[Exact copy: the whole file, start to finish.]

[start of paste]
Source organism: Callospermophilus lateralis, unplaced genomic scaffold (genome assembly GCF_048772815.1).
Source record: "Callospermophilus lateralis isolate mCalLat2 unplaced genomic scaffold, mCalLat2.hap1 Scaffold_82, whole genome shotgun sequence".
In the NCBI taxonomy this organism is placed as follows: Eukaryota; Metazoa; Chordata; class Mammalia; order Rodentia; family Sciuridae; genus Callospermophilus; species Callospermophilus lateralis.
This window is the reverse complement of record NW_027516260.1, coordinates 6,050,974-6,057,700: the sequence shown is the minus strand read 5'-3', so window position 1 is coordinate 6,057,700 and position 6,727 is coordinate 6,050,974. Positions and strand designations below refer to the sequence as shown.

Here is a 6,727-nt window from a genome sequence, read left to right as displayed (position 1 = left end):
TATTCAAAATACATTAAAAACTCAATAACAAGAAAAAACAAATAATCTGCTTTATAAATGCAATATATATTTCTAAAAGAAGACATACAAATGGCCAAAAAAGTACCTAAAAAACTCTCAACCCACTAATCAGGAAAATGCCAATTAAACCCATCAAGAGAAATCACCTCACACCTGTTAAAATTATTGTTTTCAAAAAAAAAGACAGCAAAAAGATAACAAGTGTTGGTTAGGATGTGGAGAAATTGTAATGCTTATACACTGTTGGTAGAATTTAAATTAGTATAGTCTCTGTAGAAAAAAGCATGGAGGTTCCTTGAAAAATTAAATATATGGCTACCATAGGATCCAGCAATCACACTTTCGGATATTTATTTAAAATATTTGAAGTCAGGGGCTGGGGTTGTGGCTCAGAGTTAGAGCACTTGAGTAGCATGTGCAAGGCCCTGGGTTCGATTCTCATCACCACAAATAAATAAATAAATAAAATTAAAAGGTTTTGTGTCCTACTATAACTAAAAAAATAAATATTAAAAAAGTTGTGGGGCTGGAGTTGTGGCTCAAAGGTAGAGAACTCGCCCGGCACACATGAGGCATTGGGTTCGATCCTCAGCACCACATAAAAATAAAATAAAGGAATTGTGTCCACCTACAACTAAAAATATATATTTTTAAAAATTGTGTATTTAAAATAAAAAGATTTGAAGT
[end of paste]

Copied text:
Source organism: Callospermophilus lateralis, unplaced genomic scaffold (genome assembly GCF_048772815.1).
Source record: "Callospermophilus lateralis isolate mCalLat2 unplaced genomic scaffold, mCalLat2.hap1 Scaffold_82, whole genome shotgun sequence".
In the NCBI taxonomy this organism is placed as follows: Eukaryota; Metazoa; Chordata; class Mammalia; order Rodentia; family Sciuridae; genus Callospermophilus; species Callospermophilus lateralis.
This window is the reverse complement of record NW_027516260.1, coordinates 6,050,974-6,057,700: the sequence shown is the minus strand read 5'-3', so window position 1 is coordinate 6,057,700 and position 6,727 is coordinate 6,050,974. Positions and strand designations below refer to the sequence as shown.

Here is a 6,727-nt window from a genome sequence, read left to right as displayed (position 1 = left end):
TATTCAAAATACATTAAAAACTCAATAACAAGAAAAAACAAATAATCTGCTTTATAAATGCAATATATATTTCTAAAAGAAGACATACAAATGGCCAAAAAAGTACCTAAAAAACTCTCAACCCACTAATCAGGAAAATGCCAATTAAACCCATCAAGAGAAATCACCTCACACCTGTTAAAATTATTGTTTTCAAAAAAAAAGACAGCAAAAAGATAACAAGTGTTGGTTAGGATGTGGAGAAATTGTAATGCTTATACACTGTTGGTAGAATTTAAATTAGTATAGTCTCTGTAGAAAAAAGCATGGAGGTTCCTTGAAAAATTAAATATATGGCTACCATAGGATCCAGCAATCACACTTTCGGATATTTATTTAAAATATTTGAAGTCAGGGGCTGGGGTTGTGGCTCAGAGTTAGAGCACTTGAGTAGCATGTGCAAGGCCCTGGGTTCGATTCTCATCACCACAAATAAATAAATAAATAAAATTAAAAGGTTTTGTGTCCTACTATAACTAAAAAAATAAATATTAAAAAAGTTGTGGGGCTGGAGTTGTGGCTCAAAGGTAGAGAACTCGCCCGGCACACATGAGGCATTGGGTTCGATCCTCAGCACCACATAAAAATAAAATAAAGGAATTGTGTCCACCTACAACTAAAAATATATATTTTTAAAAATTGTGTATTTAAAATAAAAAGATTTGAAGT